Tomasz Adamek ending retirement to face Przemyslaw Saleta

LAS VEGAS -- After Poland's Tomasz Adamek, a former cruiserweight and light heavyweight world champion, who moved up in weight and became a bona fide heavyweight contender, lost his second fight in a row in November, he announced his retirement from boxing.

After all, Adamek won the cruiserweight title, challenged for a heavyweight world title (getting stopped in the 10th round by Vitali Klitschko in a huge fight in Poland in 2011) and had been in many brutal fights during his 15-year career. It seemed like a good time to walk away, having lost back-to-back decisions to Vyacheslav "Czar" Glazkov in March 2014 and Polish countryman Artur Szpilka in November.

But Adamek has had a change of heart. He will return to the ring to face popular countryman Przemyslaw Saleta in a scheduled 10-round fight on Sept. 26 at Atlas Arena in Lodz, Poland, Main Events promoter Kathy Duva told ESPN.com as he she signed the contracts on Friday afternoon at Mandalay Bay, where she is promoting Saturday night's HBO-televised card headline by light heavyweight titleholder Sergey Kovalev against Nadjib Mohammedi.

Duva said the deal with Polish broadcaster Polsat, which is bankrolling the fight, was finalized a few hours before she signed the contracts.

Adamek (49-4, 29 KOs), 38, of Poland, one of the best fighters in Polish history, twice held cruiserweight titles before moving up to the heavyweight division in 2009, debuting with a fifth-round knockout of countryman Andrew Golota in one of the biggest fights in Polish history.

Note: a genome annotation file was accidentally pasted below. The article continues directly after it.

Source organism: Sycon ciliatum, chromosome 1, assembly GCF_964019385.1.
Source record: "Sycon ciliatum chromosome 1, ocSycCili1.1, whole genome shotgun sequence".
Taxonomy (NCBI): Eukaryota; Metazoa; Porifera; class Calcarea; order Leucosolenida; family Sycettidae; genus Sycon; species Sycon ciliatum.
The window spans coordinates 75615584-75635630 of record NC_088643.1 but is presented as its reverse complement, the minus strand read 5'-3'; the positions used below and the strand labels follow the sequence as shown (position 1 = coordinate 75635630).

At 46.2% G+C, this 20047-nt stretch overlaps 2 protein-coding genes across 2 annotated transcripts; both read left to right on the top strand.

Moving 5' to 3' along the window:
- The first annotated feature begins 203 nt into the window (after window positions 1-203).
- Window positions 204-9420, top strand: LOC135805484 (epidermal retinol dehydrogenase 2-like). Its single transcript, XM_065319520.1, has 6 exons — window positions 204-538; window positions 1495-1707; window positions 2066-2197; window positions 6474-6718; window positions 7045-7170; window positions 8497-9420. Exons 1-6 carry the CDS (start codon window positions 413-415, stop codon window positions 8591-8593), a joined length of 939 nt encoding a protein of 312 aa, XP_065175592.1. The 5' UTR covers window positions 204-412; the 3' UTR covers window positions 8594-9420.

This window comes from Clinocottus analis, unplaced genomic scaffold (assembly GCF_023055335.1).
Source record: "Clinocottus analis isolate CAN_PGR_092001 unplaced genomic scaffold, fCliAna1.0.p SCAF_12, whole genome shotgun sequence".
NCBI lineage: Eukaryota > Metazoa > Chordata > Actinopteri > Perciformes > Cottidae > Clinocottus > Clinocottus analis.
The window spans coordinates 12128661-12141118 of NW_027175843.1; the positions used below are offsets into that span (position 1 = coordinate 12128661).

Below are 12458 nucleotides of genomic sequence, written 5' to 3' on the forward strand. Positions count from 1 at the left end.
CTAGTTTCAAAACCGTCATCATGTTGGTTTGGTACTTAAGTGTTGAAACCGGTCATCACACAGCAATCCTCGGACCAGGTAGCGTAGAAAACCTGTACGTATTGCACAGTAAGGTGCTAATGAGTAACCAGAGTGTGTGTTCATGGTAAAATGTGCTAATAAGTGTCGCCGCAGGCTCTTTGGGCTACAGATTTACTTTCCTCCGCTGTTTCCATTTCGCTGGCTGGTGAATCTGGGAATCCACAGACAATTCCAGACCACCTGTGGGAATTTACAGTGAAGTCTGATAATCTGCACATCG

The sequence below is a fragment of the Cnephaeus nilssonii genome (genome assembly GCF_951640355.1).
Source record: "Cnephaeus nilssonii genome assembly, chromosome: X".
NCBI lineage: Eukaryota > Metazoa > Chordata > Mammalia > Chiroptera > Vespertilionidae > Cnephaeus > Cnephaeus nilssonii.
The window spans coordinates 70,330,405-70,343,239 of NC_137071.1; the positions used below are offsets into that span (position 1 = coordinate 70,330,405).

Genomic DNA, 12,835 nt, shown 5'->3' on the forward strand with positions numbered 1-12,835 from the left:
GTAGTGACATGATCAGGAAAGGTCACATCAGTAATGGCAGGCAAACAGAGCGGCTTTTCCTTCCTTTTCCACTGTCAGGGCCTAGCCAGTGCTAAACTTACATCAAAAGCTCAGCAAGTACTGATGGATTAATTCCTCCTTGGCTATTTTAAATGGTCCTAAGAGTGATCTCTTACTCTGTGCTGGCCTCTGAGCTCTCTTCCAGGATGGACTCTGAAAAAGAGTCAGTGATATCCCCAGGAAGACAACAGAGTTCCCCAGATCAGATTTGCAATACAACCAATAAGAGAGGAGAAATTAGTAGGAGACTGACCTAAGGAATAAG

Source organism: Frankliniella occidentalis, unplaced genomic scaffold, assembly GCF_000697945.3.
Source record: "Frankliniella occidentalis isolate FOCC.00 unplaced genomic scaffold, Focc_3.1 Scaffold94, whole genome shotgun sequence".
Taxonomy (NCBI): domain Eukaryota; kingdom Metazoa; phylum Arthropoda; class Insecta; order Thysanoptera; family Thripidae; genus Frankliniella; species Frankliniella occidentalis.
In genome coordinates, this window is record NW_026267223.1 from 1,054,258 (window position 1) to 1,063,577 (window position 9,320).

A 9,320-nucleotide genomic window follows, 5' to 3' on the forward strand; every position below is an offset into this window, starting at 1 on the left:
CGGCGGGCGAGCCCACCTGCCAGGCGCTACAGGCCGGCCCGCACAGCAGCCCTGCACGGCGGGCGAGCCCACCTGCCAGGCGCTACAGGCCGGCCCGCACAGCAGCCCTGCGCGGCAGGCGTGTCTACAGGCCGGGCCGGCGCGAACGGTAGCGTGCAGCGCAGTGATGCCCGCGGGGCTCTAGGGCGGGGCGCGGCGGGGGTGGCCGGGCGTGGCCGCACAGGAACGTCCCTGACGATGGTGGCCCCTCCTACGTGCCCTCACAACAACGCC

Adamek won five more heavyweight fights in a row, including an upset decision against Chris Arreola in 2010, before falling to Klitschko. Adamek won five more fights in a row after that, including notable victories against Eddie Chambers and Steve Cunningham, in a rematch of their 2008 cruiserweight championship classic that Adamek also won. Then came the two losses in a row and a retirement that did not last.

"It's up to him to decide if he wants to retire, not me," Duva said. "This is a novelty fight in Poland because they are both big names there. Whatever Tomasz does, he has earned the right to do what he wants and to go out how he wants to go out."

Saleta (44-7, 22 KOs), 47, who turned pro in 1991, retired in 2006 but returned in 2013 to face Golota in what was a bloody and brutal battle that Saleta won by sixth-round knockout. This will be Saleta's first fight since facing Golota.